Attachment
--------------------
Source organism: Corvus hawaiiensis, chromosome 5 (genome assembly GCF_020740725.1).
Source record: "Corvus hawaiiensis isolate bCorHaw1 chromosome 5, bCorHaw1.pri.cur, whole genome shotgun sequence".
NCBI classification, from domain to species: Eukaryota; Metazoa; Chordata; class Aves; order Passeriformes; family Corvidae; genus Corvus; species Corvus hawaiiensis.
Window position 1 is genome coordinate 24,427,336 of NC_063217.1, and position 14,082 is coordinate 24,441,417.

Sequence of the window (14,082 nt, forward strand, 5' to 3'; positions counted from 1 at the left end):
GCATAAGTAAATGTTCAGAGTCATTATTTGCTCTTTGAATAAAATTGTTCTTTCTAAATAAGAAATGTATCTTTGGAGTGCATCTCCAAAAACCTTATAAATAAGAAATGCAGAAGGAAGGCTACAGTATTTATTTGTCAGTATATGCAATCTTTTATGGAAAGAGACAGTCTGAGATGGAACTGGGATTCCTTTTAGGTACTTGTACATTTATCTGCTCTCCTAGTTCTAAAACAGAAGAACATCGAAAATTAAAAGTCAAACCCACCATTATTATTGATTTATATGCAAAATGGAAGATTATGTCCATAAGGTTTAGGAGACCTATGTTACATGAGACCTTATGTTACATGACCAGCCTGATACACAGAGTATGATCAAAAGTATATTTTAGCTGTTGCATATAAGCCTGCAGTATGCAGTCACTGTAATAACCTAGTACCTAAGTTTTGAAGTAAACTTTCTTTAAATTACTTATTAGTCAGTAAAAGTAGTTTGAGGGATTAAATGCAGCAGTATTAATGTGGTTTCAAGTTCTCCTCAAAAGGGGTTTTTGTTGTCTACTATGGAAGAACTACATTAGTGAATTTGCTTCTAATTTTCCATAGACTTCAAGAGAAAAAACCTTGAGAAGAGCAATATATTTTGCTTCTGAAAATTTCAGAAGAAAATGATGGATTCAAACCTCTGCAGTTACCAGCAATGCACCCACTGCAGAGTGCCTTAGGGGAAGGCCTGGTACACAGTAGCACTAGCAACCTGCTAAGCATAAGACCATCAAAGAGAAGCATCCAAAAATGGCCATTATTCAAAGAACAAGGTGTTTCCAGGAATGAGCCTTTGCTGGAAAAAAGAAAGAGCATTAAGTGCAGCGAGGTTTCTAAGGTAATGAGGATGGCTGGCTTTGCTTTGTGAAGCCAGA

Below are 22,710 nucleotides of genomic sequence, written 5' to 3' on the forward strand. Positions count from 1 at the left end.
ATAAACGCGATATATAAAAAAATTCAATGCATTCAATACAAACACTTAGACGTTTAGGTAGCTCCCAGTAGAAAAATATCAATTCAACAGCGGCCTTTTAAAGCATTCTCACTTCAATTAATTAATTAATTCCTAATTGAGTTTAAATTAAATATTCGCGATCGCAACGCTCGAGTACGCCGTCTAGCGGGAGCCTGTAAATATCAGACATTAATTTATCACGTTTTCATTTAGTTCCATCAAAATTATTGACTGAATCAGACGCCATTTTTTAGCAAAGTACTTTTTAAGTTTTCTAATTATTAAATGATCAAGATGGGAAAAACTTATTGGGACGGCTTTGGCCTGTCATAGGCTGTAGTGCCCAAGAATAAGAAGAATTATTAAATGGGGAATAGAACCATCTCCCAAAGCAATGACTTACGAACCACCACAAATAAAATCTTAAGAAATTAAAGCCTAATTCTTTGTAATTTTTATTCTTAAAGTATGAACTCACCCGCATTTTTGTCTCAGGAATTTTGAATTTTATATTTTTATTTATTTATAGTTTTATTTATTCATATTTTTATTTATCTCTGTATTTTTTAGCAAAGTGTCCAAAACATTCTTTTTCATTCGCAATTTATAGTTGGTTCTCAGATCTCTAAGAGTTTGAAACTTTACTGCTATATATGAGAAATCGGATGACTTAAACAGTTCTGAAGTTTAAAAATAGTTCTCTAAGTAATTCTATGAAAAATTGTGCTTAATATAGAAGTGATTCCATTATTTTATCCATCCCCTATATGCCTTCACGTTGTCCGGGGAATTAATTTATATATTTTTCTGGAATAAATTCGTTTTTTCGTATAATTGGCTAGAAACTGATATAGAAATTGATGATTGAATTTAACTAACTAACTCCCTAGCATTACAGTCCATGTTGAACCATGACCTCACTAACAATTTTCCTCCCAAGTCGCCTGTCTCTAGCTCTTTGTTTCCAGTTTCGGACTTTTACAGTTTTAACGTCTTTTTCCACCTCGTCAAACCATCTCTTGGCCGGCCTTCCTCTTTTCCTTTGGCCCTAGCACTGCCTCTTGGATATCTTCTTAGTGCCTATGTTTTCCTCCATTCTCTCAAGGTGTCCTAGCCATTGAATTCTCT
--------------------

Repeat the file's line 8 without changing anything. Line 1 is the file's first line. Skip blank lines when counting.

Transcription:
ATAAACGCGATATATAAAAAAATTCAATGCATTCAATACAAACACTTAGACGTTTAGGTAGCTCCCAGTAGAAAAATATCAATTCAACAGCGGCCTTTTAAAGCATTCTCACTTCAATTAATTAATTAATTCCTAATTGAGTTTAAATTAAATATTCGCGATCGCAACGCTCGAGTACGCCGTCTAGCGGGAGCCTGTAAATATCAGACATTAATTTATCACGTTTTCATTTAGTTCCATCAAAATTATTGACTGAATCAGACGCCATTTTTTAGCAAAGTACTTTTTAAGTTTTCTAATTATTAAATGATCAAGATGGGAAAAACTTATTGGGACGGCTTTGGCCTGTCATAGGCTGTAGTGCCCAAGAATAAGAAGAATTATTAAATGGGGAATAGAACCATCTCCCAAAGCAATGACTTACGAACCACCACAAATAAAATCTTAAGAAATTAAAGCCTAATTCTTTGTAATTTTTATTCTTAAAGTATGAACTCACCCGCATTTTTGTCTCAGGAATTTTGAATTTTATATTTTTATTTATTTATAGTTTTATTTATTCATATTTTTATTTATCTCTGTATTTTTTAGCAAAGTGTCCAAAACATTCTTTTTCATTCGCAATTTATAGTTGGTTCTCAGATCTCTAAGAGTTTGAAACTTTACTGCTATATATGAGAAATCGGATGACTTAAACAGTTCTGAAGTTTAAAAATAGTTCTCTAAGTAATTCTATGAAAAATTGTGCTTAATATAGAAGTGATTCCATTATTTTATCCATCCCCTATATGCCTTCACGTTGTCCGGGGAATTAATTTATATATTTTTCTGGAATAAATTCGTTTTTTCGTATAATTGGCTAGAAACTGATATAGAAATTGATGATTGAATTTAACTAACTAACTCCCTAGCATTACAGTCCATGTTGAACCATGACCTCACTAACAATTTTCCTCCCAAGTCGCCTGTCTCTAGCTCTTTGTTTCCAGTTTCGGACTTTTACAGTTTTAACGTCTTTTTCCACCTCGTCAAACCATCTCTTGGCCGGCCTTCCTCTTTTCCTTTGGCCCTAGCACTGCCTCTTGGATATCTTCTTAGTGCCTATGTTTTCCTCCATTCTCTCAAGGTGTCCTAGCCATTGAATTCTCT